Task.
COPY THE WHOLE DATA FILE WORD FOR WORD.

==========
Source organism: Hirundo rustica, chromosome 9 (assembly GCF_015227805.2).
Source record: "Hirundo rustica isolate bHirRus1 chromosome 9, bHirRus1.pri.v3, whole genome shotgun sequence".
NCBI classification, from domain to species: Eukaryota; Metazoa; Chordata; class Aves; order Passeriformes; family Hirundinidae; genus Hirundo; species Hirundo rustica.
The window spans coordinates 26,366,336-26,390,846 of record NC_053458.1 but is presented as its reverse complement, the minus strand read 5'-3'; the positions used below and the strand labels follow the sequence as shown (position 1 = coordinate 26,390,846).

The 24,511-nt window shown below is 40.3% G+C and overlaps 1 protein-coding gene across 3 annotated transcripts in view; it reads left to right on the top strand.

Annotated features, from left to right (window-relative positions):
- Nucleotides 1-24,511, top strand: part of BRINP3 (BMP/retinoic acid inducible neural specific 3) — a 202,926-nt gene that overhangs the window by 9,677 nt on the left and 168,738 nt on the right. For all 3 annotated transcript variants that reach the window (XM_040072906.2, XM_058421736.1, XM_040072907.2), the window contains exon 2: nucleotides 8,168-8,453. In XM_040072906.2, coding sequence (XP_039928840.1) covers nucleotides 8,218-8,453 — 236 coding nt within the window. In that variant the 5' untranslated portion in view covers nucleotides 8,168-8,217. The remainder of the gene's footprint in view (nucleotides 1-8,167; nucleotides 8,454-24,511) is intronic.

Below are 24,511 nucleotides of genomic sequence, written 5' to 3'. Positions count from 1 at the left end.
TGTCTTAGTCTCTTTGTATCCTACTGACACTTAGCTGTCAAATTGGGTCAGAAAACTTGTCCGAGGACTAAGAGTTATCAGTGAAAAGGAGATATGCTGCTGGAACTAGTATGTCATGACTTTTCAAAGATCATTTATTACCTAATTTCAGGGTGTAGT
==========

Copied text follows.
Source organism: Hirundo rustica, chromosome 9 (assembly GCF_015227805.2).
Source record: "Hirundo rustica isolate bHirRus1 chromosome 9, bHirRus1.pri.v3, whole genome shotgun sequence".
NCBI classification, from domain to species: Eukaryota; Metazoa; Chordata; class Aves; order Passeriformes; family Hirundinidae; genus Hirundo; species Hirundo rustica.
The window spans coordinates 26,366,336-26,390,846 of record NC_053458.1 but is presented as its reverse complement, the minus strand read 5'-3'; the positions used below and the strand labels follow the sequence as shown (position 1 = coordinate 26,390,846).

The 24,511-nt window shown below is 40.3% G+C and overlaps 1 protein-coding gene across 3 annotated transcripts in view; it reads left to right on the top strand.

Annotated features, from left to right (window-relative positions):
- Nucleotides 1-24,511, top strand: part of BRINP3 (BMP/retinoic acid inducible neural specific 3) — a 202,926-nt gene that overhangs the window by 9,677 nt on the left and 168,738 nt on the right. For all 3 annotated transcript variants that reach the window (XM_040072906.2, XM_058421736.1, XM_040072907.2), the window contains exon 2: nucleotides 8,168-8,453. In XM_040072906.2, coding sequence (XP_039928840.1) covers nucleotides 8,218-8,453 — 236 coding nt within the window. In that variant the 5' untranslated portion in view covers nucleotides 8,168-8,217. The remainder of the gene's footprint in view (nucleotides 1-8,167; nucleotides 8,454-24,511) is intronic.

Below are 24,511 nucleotides of genomic sequence, written 5' to 3'. Positions count from 1 at the left end.
TGTCTTAGTCTCTTTGTATCCTACTGACACTTAGCTGTCAAATTGGGTCAGAAAACTTGTCCGAGGACTAAGAGTTATCAGTGAAAAGGAGATATGCTGCTGGAACTAGTATGTCATGACTTTTCAAAGATCATTTATTACCTAATTTCAGGGTGTAGT